(Too many to list, add your watch in the comments below…)
The ETA caliber A31.L11 is based on the ETA 2892-A2 automatic watch movement.
A31.L11 VS 2892-A1:
When comparing the caliber A31.L11 to the 2893-A2, one of the advantages and main differences is the improved power reserve. The 2892-A2 has a power reserve of 42 hours, while the A31.L11 can run up to about 72 hours on a full wind. ETA attributes this improvement to an upgraded alloy being used for the mainspring, allowing for the material to be thinner, and as a result offering increased flexibility and efficiency thanks to having more coils to store more energy. The barrel arbor was also reduced in size to accommodate a longer spring – hence even more coils. Are you more of a visual learner? Watch this video.
Another notable upgrade is the use of Nivachron or Silicium balance springs to reduce the negative impact that magnetism has on accuracy and functionality. Nivachron is a titanium-based metal alloy with magnetic resistant properties (video), while Silicium is made from silicon and is anti-magnetic. Not all A31.L11 movements are equipped with Silicium, so you will want to check will want to check the configuration of your particular movement to be sure.
Although the A31 family of movements is an evolution of technology (more power reserve and silicon hairsprings for example), it also appears to be a way for ETA to narrow down their offerings to Swatch Group watch brands only. Since the older movements were sold to non-Swatch Group brands for decades, there is a lot more technical data and historical information available. The new series of movements being produced by ETA are not as well known, nor as well supplied when it comes to parts. This is why the community ought to start regarding ETA as a Swatch Group exclusive movement house.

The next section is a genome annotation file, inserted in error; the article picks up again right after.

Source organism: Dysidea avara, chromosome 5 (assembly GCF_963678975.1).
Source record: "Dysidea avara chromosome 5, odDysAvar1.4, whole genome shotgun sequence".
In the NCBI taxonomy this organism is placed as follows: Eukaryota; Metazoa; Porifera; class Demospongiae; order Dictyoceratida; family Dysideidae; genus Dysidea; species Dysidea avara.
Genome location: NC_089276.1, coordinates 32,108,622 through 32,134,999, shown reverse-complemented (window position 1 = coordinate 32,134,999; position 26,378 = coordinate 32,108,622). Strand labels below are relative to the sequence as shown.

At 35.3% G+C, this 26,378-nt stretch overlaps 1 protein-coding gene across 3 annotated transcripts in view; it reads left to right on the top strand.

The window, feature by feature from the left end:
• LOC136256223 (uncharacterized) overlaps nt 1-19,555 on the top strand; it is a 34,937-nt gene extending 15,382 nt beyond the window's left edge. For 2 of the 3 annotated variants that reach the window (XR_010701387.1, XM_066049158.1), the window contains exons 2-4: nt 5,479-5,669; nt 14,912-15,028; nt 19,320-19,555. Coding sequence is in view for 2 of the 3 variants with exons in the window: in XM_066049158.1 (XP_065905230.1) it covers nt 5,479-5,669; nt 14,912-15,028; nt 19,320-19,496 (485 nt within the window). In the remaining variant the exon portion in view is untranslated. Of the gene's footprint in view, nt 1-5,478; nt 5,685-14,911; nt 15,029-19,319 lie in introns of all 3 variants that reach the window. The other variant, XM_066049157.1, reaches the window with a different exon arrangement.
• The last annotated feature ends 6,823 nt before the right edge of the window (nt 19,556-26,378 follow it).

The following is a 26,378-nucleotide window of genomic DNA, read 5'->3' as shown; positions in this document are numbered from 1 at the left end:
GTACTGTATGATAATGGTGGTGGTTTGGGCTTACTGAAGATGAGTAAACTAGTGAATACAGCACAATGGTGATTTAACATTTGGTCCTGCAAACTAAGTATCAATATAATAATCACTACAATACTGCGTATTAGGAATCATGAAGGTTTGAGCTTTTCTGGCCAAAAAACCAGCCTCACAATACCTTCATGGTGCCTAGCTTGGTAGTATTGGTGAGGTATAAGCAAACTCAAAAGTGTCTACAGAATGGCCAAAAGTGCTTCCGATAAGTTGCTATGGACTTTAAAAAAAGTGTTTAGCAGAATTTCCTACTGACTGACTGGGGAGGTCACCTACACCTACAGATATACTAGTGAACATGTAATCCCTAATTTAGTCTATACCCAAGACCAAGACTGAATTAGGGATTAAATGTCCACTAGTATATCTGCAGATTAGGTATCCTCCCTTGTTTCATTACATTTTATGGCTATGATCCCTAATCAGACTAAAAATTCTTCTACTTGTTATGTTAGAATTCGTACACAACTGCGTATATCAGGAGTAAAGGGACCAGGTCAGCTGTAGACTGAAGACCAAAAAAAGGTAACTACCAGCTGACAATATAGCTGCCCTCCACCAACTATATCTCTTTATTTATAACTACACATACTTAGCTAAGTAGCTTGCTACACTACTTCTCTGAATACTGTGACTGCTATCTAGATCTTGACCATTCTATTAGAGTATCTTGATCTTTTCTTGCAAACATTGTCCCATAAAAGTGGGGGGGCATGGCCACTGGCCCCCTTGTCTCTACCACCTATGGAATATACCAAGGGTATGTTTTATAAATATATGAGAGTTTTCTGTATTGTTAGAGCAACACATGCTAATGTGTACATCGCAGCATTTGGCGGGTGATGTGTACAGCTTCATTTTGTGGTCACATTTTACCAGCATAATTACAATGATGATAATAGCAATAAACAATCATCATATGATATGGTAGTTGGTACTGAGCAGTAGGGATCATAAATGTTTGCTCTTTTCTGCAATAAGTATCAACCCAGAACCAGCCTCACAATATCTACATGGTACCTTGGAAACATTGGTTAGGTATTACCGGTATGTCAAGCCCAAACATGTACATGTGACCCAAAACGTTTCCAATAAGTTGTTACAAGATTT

Accuracy of the ETA caliber 2892-A2 can range from as much as +/-20 seconds per day to just +/-5 seconds/day. The accuracy that your watch experiences depends on the grade that the watch manufacturer chose to power their watches.
A31.L11 as a base movement:
Other brands (Swatch Group brands such as Tissot, Longines, Rado, Hamilton, Mido, Certina) may be using the A31.L11 as a base movement with their own branding and unique caliber numbers. For example, Longines uses the A31.L11 as the base for their L888 and L888.4 calibers. If you know of other watch brands using the A31.L11 as their base movement (and the corresponding caliber number), please add it in the comments below.
You might be asking yourself, why would all the Swatch Group brands designate their own caliber numbers to the same movements? There are likely a few reasons, starting with marketing of course – having a distinct caliber number reinforces a consumer’s perception of the brand and watch they are about to buy. Some hardcore watch enthusiasts might debate this, but any modification, including simply adding different finishing or branding to the rotor, is justification enough to use a different caliber number than the base. Another reason could be for organization and inventory purposes. Designating different caliber numbers between brands help them track intercompany movement/parts orders and supply better.